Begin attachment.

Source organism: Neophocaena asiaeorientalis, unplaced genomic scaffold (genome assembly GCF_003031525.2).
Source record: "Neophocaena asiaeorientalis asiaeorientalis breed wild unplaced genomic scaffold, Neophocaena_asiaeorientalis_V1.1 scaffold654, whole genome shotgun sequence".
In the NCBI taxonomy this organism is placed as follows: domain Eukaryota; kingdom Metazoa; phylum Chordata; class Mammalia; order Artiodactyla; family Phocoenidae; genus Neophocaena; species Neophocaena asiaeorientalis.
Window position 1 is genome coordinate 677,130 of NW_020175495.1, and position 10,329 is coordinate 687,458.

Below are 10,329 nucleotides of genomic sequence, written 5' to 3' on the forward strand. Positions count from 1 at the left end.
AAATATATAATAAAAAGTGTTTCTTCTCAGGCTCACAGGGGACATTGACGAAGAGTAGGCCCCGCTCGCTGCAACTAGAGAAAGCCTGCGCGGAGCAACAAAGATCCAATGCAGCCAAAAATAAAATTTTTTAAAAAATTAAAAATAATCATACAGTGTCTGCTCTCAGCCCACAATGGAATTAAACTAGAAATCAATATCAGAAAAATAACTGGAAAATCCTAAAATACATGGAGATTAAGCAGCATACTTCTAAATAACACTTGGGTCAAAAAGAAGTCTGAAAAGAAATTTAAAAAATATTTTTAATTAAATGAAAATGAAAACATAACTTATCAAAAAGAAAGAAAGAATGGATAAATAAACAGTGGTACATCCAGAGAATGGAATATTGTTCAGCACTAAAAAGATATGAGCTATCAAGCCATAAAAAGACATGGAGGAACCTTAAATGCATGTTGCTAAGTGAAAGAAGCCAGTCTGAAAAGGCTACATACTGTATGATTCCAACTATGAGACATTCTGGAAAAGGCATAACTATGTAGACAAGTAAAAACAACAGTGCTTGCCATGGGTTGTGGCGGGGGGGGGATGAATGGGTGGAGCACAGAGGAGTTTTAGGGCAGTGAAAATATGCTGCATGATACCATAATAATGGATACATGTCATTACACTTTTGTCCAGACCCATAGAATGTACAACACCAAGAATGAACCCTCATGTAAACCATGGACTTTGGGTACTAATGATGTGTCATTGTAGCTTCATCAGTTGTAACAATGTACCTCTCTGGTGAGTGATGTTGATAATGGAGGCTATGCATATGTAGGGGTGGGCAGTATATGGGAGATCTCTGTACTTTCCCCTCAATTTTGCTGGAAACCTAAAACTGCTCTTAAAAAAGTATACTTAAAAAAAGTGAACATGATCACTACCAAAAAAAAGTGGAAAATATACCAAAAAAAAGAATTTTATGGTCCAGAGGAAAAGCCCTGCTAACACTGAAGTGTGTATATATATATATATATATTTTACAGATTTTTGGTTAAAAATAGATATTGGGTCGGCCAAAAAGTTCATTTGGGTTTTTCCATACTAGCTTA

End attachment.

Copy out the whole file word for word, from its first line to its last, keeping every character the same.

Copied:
Source organism: Neophocaena asiaeorientalis, unplaced genomic scaffold (genome assembly GCF_003031525.2).
Source record: "Neophocaena asiaeorientalis asiaeorientalis breed wild unplaced genomic scaffold, Neophocaena_asiaeorientalis_V1.1 scaffold654, whole genome shotgun sequence".
In the NCBI taxonomy this organism is placed as follows: domain Eukaryota; kingdom Metazoa; phylum Chordata; class Mammalia; order Artiodactyla; family Phocoenidae; genus Neophocaena; species Neophocaena asiaeorientalis.
Window position 1 is genome coordinate 677,130 of NW_020175495.1, and position 10,329 is coordinate 687,458.

Below are 10,329 nucleotides of genomic sequence, written 5' to 3' on the forward strand. Positions count from 1 at the left end.
AAATATATAATAAAAAGTGTTTCTTCTCAGGCTCACAGGGGACATTGACGAAGAGTAGGCCCCGCTCGCTGCAACTAGAGAAAGCCTGCGCGGAGCAACAAAGATCCAATGCAGCCAAAAATAAAATTTTTTAAAAAATTAAAAATAATCATACAGTGTCTGCTCTCAGCCCACAATGGAATTAAACTAGAAATCAATATCAGAAAAATAACTGGAAAATCCTAAAATACATGGAGATTAAGCAGCATACTTCTAAATAACACTTGGGTCAAAAAGAAGTCTGAAAAGAAATTTAAAAAATATTTTTAATTAAATGAAAATGAAAACATAACTTATCAAAAAGAAAGAAAGAATGGATAAATAAACAGTGGTACATCCAGAGAATGGAATATTGTTCAGCACTAAAAAGATATGAGCTATCAAGCCATAAAAAGACATGGAGGAACCTTAAATGCATGTTGCTAAGTGAAAGAAGCCAGTCTGAAAAGGCTACATACTGTATGATTCCAACTATGAGACATTCTGGAAAAGGCATAACTATGTAGACAAGTAAAAACAACAGTGCTTGCCATGGGTTGTGGCGGGGGGGGGATGAATGGGTGGAGCACAGAGGAGTTTTAGGGCAGTGAAAATATGCTGCATGATACCATAATAATGGATACATGTCATTACACTTTTGTCCAGACCCATAGAATGTACAACACCAAGAATGAACCCTCATGTAAACCATGGACTTTGGGTACTAATGATGTGTCATTGTAGCTTCATCAGTTGTAACAATGTACCTCTCTGGTGAGTGATGTTGATAATGGAGGCTATGCATATGTAGGGGTGGGCAGTATATGGGAGATCTCTGTACTTTCCCCTCAATTTTGCTGGAAACCTAAAACTGCTCTTAAAAAAGTATACTTAAAAAAAGTGAACATGATCACTACCAAAAAAAAGTGGAAAATATACCAAAAAAAAGAATTTTATGGTCCAGAGGAAAAGCCCTGCTAACACTGAAGTGTGTATATATATATATATATATTTTACAGATTTTTGGTTAAAAATAGATATTGGGTCGGCCAAAAAGTTCATTTGGGTTTTTCCATACTAGCTTA